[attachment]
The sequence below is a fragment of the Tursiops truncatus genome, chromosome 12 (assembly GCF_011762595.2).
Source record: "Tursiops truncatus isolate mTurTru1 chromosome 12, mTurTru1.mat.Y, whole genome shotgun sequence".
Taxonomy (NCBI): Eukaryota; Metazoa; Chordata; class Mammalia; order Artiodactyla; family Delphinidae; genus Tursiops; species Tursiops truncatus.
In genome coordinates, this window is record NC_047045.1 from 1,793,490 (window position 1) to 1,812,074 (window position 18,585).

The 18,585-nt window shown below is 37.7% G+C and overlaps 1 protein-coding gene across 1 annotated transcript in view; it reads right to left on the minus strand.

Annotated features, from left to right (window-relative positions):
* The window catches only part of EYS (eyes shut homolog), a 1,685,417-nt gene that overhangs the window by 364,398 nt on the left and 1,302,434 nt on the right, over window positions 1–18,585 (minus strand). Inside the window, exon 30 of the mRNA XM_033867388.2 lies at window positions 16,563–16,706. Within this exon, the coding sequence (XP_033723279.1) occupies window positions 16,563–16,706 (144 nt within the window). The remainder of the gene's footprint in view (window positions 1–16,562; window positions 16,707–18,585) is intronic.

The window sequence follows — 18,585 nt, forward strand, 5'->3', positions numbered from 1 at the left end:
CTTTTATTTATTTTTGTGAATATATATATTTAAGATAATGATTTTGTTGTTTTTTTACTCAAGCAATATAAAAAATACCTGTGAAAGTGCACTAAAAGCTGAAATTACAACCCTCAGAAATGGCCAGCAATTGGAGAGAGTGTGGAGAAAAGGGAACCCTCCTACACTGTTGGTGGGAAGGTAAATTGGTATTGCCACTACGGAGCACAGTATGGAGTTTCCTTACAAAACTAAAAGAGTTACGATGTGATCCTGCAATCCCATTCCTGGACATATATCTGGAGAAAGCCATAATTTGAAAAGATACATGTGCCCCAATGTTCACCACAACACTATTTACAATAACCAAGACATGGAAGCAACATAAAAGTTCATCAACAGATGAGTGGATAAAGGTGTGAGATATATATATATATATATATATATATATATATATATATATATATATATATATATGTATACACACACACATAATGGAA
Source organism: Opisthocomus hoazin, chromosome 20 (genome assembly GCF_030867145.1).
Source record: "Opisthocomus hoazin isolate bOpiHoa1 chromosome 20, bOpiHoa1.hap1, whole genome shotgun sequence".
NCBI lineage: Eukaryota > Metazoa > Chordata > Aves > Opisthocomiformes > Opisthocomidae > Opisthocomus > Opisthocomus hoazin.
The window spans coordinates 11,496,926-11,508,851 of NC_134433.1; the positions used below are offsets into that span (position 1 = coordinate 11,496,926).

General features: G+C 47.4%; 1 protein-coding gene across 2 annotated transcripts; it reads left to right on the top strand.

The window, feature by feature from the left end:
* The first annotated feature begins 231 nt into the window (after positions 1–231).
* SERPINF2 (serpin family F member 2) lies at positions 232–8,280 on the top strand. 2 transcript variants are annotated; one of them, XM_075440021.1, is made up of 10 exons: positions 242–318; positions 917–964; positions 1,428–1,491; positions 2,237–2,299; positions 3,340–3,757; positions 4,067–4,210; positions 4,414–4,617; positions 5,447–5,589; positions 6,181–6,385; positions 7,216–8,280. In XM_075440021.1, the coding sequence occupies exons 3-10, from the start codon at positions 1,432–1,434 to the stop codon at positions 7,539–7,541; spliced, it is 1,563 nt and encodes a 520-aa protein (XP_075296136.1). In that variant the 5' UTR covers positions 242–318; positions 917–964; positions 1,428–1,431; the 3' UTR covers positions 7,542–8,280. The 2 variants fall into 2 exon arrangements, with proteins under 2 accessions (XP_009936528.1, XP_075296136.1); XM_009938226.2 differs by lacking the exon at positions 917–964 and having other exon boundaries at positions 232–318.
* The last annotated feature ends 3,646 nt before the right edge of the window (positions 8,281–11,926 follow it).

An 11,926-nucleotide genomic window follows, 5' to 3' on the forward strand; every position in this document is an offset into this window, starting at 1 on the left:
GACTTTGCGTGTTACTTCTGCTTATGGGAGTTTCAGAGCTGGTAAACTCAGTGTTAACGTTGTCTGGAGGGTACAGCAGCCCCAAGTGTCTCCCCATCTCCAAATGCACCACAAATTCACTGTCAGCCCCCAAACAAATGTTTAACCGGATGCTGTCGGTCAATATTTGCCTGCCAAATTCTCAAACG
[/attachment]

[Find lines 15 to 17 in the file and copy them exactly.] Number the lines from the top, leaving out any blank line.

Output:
The window, feature by feature from the left end:
* The first annotated feature begins 231 nt into the window (after positions 1–231).
* SERPINF2 (serpin family F member 2) lies at positions 232–8,280 on the top strand. 2 transcript variants are annotated; one of them, XM_075440021.1, is made up of 10 exons: positions 242–318; positions 917–964; positions 1,428–1,491; positions 2,237–2,299; positions 3,340–3,757; positions 4,067–4,210; positions 4,414–4,617; positions 5,447–5,589; positions 6,181–6,385; positions 7,216–8,280. In XM_075440021.1, the coding sequence occupies exons 3-10, from the start codon at positions 1,432–1,434 to the stop codon at positions 7,539–7,541; spliced, it is 1,563 nt and encodes a 520-aa protein (XP_075296136.1). In that variant the 5' UTR covers positions 242–318; positions 917–964; positions 1,428–1,431; the 3' UTR covers positions 7,542–8,280. The 2 variants fall into 2 exon arrangements, with proteins under 2 accessions (XP_009936528.1, XP_075296136.1); XM_009938226.2 differs by lacking the exon at positions 917–964 and having other exon boundaries at positions 232–318.